One of the earliest settlers at the head of the lakes was Mr. George R. Stuntz, who a short time ago joined the great majority. Before his death Mr. Stuntz wrote of his pioneer experiences as follows.
In July, 1852, I came to the head of Lake Superior to run the land lines and subdivide certain townships. When I arrived at the head of the lakes there was nothing in Duluth or Superior. There was no settlement. The old American Fur Company had a post at La Pointe, at the west side of Madeline Island.
In 1853 I got the range subdivided, and also in Superior, townsite 49, range 13. During the same year, later, in my absence, there came parties from the copper district of upper Michigan and located claims upon the range. They were principally miners.
During the same year I built a residence on Minnesota Point under treaty license before the territory was sold to the Government.
At that time there were only missionaries or license traders in the tract, as it belonged to the original Indian territory.
In 1852, at Fond du Lac, there was a trading post and warehouse, in which I stored my goods on my arrival. In the fall of 1853 I bought three yoke of cattle and two cows at St. Croix Falls and brought them to the mouth of the Iron river, and had to cut a road thirty miles through the dense forest so as to get the oxen, cows and cart through. Later in the fall of 1853 I came through with an extra yoke of oxen, buying provisions, etc., and on coming up to Superior I found quite a settlement of log cabins. These settlers were anxious to get to the United States land office, then at Hudson, Wis. A dense forest intervened.
We organized a volunteer company in January, 1854, to cut a road from old Superior to the nearest lumber camp on the St. Croix river, I furnishing two barrels of flour, provisions, pony and dog train, necessary to carry the provisions for a gang of seventeen men. The road was completed in twenty days, the snow being at that time two feet deep. This cut through a direct road to Taylor’s Falls and Stillwater. In 1854 I completed a mill on the Iron river and employed a man to superintend it, and I remained at Minnesota Point, my trading post, where I had first taken out the license. In the same year I took a contract to subdivide two townships located in Superior, townships 48-49, range 15, and afterward I attended the treaty at the time the Indians sold this country to the Government.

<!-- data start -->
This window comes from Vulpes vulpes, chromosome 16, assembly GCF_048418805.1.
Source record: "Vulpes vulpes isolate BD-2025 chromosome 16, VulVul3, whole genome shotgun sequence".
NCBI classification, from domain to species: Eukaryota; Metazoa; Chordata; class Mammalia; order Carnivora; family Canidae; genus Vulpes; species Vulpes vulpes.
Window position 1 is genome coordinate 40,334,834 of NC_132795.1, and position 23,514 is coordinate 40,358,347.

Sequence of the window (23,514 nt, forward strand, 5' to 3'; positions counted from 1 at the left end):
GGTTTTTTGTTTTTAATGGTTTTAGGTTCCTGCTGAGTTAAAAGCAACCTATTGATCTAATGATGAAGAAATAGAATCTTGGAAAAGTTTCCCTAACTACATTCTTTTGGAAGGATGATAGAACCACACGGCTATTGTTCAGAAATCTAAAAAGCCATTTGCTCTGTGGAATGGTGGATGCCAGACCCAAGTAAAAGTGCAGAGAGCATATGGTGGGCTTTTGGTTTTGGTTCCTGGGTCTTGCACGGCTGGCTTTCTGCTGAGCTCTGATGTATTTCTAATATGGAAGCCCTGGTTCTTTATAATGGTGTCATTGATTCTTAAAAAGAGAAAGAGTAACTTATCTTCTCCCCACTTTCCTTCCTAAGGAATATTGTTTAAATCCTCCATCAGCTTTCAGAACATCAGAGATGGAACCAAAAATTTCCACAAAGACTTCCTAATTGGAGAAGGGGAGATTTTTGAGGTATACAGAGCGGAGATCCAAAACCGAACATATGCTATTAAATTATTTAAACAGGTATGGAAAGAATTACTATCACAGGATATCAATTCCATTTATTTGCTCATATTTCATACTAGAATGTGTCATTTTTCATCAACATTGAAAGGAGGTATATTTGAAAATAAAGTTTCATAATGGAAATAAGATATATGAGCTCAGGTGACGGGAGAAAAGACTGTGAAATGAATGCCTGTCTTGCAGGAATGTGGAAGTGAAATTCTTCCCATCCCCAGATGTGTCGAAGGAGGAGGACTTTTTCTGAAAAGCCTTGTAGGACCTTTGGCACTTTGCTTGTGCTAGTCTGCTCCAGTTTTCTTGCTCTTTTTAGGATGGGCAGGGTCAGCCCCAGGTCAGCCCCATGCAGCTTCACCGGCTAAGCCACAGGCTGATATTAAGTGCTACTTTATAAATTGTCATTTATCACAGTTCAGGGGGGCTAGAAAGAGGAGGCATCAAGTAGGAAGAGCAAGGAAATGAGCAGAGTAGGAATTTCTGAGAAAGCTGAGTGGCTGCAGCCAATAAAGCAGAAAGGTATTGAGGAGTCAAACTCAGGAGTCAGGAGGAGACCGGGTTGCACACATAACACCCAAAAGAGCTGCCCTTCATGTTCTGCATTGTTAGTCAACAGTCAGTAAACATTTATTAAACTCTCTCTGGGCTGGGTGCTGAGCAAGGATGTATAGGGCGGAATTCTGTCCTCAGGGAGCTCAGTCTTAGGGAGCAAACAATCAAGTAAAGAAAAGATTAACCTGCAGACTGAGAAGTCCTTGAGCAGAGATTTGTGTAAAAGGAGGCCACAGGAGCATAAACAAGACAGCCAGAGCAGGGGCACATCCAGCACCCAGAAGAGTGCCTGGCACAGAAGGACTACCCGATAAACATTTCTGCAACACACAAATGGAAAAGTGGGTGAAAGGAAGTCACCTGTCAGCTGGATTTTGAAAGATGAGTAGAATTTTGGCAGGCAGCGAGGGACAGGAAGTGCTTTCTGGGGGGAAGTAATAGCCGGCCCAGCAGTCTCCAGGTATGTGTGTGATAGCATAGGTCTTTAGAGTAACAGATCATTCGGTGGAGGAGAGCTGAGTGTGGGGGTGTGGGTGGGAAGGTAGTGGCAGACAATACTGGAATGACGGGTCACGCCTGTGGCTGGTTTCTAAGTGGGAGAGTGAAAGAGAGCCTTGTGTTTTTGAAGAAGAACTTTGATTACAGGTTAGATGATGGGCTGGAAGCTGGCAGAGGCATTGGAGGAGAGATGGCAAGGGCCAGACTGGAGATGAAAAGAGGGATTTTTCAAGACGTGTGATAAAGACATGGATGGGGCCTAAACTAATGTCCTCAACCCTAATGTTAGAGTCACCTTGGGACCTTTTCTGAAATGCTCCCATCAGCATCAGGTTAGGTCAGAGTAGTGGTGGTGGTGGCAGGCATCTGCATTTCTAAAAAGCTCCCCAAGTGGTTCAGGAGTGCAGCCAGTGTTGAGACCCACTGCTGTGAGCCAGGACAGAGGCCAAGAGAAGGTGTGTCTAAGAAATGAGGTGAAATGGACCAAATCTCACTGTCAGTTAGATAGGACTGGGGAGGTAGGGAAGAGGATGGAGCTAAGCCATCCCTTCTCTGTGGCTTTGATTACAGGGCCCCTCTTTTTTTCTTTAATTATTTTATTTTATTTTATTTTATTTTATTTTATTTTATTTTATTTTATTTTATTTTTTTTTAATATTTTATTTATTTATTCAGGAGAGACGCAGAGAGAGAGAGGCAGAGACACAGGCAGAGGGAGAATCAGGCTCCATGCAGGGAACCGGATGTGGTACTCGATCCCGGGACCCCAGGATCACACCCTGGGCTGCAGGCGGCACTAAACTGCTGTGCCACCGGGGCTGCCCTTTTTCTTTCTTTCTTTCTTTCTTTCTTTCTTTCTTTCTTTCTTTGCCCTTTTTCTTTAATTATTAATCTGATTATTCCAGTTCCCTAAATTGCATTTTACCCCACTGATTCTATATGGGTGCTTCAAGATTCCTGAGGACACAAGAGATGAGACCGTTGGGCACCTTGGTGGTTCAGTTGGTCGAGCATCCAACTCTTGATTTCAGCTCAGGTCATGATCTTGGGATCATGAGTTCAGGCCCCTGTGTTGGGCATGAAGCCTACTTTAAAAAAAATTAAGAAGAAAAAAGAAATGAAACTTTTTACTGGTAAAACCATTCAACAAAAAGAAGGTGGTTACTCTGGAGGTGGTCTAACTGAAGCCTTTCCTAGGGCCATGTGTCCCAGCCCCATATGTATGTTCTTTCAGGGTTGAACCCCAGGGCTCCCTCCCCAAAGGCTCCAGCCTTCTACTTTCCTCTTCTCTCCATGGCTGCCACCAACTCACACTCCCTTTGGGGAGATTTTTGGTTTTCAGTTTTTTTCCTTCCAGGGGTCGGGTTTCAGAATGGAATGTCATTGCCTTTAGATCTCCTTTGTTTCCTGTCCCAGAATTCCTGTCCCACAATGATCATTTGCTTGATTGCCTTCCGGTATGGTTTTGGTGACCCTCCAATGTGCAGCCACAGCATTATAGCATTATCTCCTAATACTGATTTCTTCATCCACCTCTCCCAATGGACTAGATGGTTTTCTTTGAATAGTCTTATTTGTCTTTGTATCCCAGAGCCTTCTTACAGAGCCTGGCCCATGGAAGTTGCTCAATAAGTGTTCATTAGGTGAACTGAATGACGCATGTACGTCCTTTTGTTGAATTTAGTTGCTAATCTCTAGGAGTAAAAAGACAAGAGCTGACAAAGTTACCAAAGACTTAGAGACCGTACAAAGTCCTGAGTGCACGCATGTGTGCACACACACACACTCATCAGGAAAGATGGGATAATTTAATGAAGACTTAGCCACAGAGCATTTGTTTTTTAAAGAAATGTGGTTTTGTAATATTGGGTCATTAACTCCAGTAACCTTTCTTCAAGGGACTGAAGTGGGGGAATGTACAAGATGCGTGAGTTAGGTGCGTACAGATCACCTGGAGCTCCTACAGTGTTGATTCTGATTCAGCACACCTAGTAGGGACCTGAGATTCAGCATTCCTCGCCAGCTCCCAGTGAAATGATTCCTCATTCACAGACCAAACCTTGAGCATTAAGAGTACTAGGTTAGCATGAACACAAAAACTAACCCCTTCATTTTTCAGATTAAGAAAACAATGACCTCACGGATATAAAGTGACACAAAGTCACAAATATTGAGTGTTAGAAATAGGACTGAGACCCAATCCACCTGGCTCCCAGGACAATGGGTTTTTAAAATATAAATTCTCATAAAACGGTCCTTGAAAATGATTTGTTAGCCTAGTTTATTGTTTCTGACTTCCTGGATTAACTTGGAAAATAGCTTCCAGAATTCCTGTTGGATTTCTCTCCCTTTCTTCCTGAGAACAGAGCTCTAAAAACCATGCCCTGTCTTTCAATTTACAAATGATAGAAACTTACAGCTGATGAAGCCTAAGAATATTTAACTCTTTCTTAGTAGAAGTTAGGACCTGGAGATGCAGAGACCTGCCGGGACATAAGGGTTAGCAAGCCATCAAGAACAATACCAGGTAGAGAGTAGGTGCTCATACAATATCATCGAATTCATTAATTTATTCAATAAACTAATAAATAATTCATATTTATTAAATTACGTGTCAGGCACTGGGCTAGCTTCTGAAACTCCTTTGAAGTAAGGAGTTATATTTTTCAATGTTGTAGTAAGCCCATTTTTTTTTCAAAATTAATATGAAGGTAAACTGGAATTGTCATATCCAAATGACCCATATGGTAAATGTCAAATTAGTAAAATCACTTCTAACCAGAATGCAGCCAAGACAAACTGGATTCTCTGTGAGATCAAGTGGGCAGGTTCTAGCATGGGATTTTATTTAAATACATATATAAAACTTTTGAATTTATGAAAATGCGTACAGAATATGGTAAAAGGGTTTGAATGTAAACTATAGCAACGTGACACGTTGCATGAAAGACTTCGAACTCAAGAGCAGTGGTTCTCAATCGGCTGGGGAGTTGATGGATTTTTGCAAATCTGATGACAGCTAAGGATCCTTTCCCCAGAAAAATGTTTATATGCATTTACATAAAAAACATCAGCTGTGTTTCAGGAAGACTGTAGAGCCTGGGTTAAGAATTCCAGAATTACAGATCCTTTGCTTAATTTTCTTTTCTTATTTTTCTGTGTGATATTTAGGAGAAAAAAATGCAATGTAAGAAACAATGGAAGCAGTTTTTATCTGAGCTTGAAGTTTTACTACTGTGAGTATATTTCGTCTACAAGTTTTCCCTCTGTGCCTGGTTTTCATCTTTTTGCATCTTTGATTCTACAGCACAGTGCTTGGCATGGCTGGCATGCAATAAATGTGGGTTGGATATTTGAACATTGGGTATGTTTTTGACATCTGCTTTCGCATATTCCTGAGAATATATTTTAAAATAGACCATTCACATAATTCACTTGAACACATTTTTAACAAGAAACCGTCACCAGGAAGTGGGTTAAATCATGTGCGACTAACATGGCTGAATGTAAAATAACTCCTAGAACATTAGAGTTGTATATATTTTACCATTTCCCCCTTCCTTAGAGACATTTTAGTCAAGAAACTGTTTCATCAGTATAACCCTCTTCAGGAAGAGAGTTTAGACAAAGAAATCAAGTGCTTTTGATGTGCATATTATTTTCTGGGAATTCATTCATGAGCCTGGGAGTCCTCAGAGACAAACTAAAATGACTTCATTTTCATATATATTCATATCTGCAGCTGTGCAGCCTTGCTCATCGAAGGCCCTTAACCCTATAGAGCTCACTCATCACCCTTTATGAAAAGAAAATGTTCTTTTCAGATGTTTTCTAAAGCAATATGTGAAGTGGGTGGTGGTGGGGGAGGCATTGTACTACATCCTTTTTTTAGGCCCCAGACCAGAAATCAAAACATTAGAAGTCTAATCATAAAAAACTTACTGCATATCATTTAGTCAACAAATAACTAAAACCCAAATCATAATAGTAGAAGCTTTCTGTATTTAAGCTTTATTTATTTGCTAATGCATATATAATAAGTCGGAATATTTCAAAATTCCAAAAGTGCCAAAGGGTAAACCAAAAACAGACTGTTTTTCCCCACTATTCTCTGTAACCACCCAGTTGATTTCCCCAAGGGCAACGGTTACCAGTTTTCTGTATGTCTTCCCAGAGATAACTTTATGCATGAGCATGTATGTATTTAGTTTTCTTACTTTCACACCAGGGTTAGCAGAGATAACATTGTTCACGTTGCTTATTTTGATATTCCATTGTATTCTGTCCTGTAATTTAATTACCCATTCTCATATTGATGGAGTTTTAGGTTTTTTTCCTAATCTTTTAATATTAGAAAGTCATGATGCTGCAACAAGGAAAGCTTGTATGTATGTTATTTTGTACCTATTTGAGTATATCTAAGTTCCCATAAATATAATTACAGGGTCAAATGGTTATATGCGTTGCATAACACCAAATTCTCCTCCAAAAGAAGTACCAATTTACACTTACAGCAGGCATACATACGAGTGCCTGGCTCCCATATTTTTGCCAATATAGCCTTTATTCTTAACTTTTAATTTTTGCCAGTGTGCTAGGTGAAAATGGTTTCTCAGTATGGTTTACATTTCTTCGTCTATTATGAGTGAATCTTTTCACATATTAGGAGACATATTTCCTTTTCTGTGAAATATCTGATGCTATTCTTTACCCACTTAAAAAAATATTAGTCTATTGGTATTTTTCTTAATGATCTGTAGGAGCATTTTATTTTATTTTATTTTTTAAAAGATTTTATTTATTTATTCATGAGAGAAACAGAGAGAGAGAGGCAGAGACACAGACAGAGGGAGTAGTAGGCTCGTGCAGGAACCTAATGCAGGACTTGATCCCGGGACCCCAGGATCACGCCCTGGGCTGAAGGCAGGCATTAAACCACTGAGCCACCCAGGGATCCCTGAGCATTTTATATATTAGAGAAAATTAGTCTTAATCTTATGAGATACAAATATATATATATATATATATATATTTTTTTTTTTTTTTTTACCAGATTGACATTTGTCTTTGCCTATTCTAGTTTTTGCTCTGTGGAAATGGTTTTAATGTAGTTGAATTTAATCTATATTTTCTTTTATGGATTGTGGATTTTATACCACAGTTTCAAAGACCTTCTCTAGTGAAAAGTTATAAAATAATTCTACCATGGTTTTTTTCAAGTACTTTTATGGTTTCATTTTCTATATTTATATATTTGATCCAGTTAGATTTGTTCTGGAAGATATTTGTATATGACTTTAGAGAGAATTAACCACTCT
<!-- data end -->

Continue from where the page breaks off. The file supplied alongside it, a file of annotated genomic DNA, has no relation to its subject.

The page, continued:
There were 5,000 Indians present with their chiefs. It was the biggest assemblage of Indians ever held at Lake Superior at this period of the country’s history. It took a month to pacify the troubles that grew among the different tribes in regard to their proportionate rights. This treaty was sent to congress September 3, 1854, and was ratified and became law in January, 1855.
During the season I continued to run my mill and until 1858, when the hard times came on. After the treaty Duluth made its first appearance in civilization. Robert E. Jefferson was the first one to locate a claim on the site of the city of Duluth, J. B. Culver, George E. Nettleton, Owen Rice and Robert Jefferson formed a partnership and made a survey of the townsite called Upper and Lower Duluth. I think the survey was made during the year 1855, after the Government ratified the treaty of 1854.
Colonel Culver then built a store down on Lake avenue. Culver & Nettleton then located a small sawmill in 1855-56 on Lake avenue. Joshua B. Culver was the first man to have a general store located there.
In looking over a picture of early days I recognize a large number of old landmarks and memory vigorously recalls the many incidents of complicating interests the early settlers had to contend with in getting fairly started in the building up of this young city.
In the first place, Superior was backed by a powerful company of Democratic politicians and Government bankers in Washington, while the northern and northeastern portions of the state were still held by the Indians. This Superior company sought a connection with the Mississippi river, to obtain which they urged in congress the passage of a land grant bill, offering ten sections to the mile to aid in the construction of a railroad from Milwaukee to some point on Lake St. Croix, on the western boundary of the state of Wisconsin.
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